Twelve of the rifles the shooter in the Las Vegas massacre had in his hotel room were modified with bump stocks, attachments that allow semi-automatic rifles to fire at faster rates.
"In the aftermath of the evil and senseless attack in Las Vegas, the American people are looking for answers as to how future tragedies can be prevented," the statement reads.
"Despite the fact that the Obama administration approved the sale of bump fire stocks on at least two occasions, the NRA is calling on the Bureau of Alcohol, Tobacco, Firearms and Explosives (ATF) to immediately review whether these devices comply with federal law," the statement adds.
"The NRA believes that devices designed to allow semi-automatic rifles to function like fully-automatic rifles should be subject to additional regulations."
On Thursday, Kellyanne Conway, counselor to US President Donald Trump, implied that the White House is also open to discussing the banning of bump stocks.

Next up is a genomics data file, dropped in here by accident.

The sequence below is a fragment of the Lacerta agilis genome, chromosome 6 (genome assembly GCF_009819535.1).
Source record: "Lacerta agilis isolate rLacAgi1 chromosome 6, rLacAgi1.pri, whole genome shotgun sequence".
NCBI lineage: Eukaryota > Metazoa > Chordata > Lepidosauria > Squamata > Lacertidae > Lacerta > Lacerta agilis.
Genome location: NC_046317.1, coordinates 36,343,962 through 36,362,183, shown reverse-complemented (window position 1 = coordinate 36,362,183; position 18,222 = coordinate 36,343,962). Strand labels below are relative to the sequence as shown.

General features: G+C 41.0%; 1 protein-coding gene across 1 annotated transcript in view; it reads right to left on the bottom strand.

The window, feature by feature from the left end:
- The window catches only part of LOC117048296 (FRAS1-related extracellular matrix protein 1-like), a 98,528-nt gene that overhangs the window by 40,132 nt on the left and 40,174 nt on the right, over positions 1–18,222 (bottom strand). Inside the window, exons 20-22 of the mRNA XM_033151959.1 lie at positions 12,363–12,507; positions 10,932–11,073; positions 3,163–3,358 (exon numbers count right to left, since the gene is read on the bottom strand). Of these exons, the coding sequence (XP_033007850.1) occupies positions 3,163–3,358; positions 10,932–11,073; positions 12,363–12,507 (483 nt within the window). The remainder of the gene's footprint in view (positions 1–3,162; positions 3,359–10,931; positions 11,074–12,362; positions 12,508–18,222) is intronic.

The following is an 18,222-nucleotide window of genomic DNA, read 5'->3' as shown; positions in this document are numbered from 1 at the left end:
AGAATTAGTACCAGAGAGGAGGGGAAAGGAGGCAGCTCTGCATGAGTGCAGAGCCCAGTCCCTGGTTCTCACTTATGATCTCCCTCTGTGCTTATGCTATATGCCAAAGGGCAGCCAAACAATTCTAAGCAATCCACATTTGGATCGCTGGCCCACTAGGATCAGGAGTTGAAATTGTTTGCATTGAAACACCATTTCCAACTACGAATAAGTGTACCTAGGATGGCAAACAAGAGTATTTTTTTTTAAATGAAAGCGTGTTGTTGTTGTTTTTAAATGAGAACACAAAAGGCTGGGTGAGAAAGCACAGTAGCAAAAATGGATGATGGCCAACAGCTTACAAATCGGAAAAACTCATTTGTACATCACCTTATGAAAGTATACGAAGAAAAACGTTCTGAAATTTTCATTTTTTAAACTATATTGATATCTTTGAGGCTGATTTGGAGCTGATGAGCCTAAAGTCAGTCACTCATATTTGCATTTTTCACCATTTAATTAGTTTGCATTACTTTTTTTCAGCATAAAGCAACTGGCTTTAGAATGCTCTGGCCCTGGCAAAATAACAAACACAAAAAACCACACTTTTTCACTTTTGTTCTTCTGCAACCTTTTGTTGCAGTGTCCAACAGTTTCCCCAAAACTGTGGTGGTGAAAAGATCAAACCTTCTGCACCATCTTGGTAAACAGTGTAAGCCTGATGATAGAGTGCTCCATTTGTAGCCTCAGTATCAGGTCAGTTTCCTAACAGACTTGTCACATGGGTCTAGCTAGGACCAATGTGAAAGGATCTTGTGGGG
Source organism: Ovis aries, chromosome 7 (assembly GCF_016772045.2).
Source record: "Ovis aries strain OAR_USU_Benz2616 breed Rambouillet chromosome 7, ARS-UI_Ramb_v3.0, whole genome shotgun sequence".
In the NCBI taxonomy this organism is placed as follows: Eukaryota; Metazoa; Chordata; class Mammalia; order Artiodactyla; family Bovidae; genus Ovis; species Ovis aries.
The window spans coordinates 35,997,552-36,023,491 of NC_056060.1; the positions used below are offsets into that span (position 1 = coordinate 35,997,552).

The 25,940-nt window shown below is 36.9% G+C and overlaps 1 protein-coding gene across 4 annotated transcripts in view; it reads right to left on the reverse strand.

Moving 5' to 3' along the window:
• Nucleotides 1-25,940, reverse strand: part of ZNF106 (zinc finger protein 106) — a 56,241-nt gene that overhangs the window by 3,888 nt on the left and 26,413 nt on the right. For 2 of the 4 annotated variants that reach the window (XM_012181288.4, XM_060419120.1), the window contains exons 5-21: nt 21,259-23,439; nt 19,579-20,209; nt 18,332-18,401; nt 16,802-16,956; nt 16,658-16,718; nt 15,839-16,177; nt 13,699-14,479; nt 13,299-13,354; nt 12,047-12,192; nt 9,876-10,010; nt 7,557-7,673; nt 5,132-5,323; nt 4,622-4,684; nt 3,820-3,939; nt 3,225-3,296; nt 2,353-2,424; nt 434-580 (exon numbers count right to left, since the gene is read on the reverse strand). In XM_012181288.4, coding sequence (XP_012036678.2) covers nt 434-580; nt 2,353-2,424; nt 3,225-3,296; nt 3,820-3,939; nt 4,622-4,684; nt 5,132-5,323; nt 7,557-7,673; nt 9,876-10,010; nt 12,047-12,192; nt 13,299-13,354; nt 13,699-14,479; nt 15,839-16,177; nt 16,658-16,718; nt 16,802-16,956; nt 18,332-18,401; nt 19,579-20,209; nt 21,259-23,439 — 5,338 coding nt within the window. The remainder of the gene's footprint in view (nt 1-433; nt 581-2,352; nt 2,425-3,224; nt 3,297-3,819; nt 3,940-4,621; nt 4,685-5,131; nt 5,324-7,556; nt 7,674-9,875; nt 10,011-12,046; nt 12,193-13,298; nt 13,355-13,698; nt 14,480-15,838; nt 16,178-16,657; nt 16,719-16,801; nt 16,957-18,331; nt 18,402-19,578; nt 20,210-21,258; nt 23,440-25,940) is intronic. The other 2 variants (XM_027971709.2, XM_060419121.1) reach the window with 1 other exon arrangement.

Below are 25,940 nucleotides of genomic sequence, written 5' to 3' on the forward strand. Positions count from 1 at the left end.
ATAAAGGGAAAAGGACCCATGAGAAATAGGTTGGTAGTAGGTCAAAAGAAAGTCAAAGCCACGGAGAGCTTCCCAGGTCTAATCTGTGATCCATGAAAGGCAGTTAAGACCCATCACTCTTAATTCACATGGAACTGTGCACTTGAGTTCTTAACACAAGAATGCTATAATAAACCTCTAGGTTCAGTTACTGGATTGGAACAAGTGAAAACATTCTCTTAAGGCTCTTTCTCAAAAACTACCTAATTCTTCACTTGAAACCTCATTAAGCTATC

Conway also suggested that Obama's administration is responsible for not regulating the dangerous gun accessory.
"I would just note for the viewers, that since bump stock has not been in the lexicon before, this is a device that President Obama's ATF decided would not be regulated in 2010 and I think that's an important part of this conversation," Conway said on Fox & Friends.
On Thursday, the No. 2 Republican in the US House of Representatives states that he expects Congress to implement regulations regarding the use of bump stocks.
"This is definitely an area we should look at," House Majority Leader Kevin McCarthy told the Fox News Channel.
"The one thing I do want to do is, let's let the sheriff and the authorities carry out their entire investigation. But I think this is definitely an area we're going to look [at] and be able to act on," he said, referring to the potential ban on the use of bump stock accessories.
However, some are skeptical of the NRA's support for regulation, seeing it as an effort to get around an all-out ban. Ronald Klain, an American political operative and lawyer, tweeted Thursday that the "NRA announcement is an effort to kill a congressional ban on bump stocks," adding "Don't be fooled."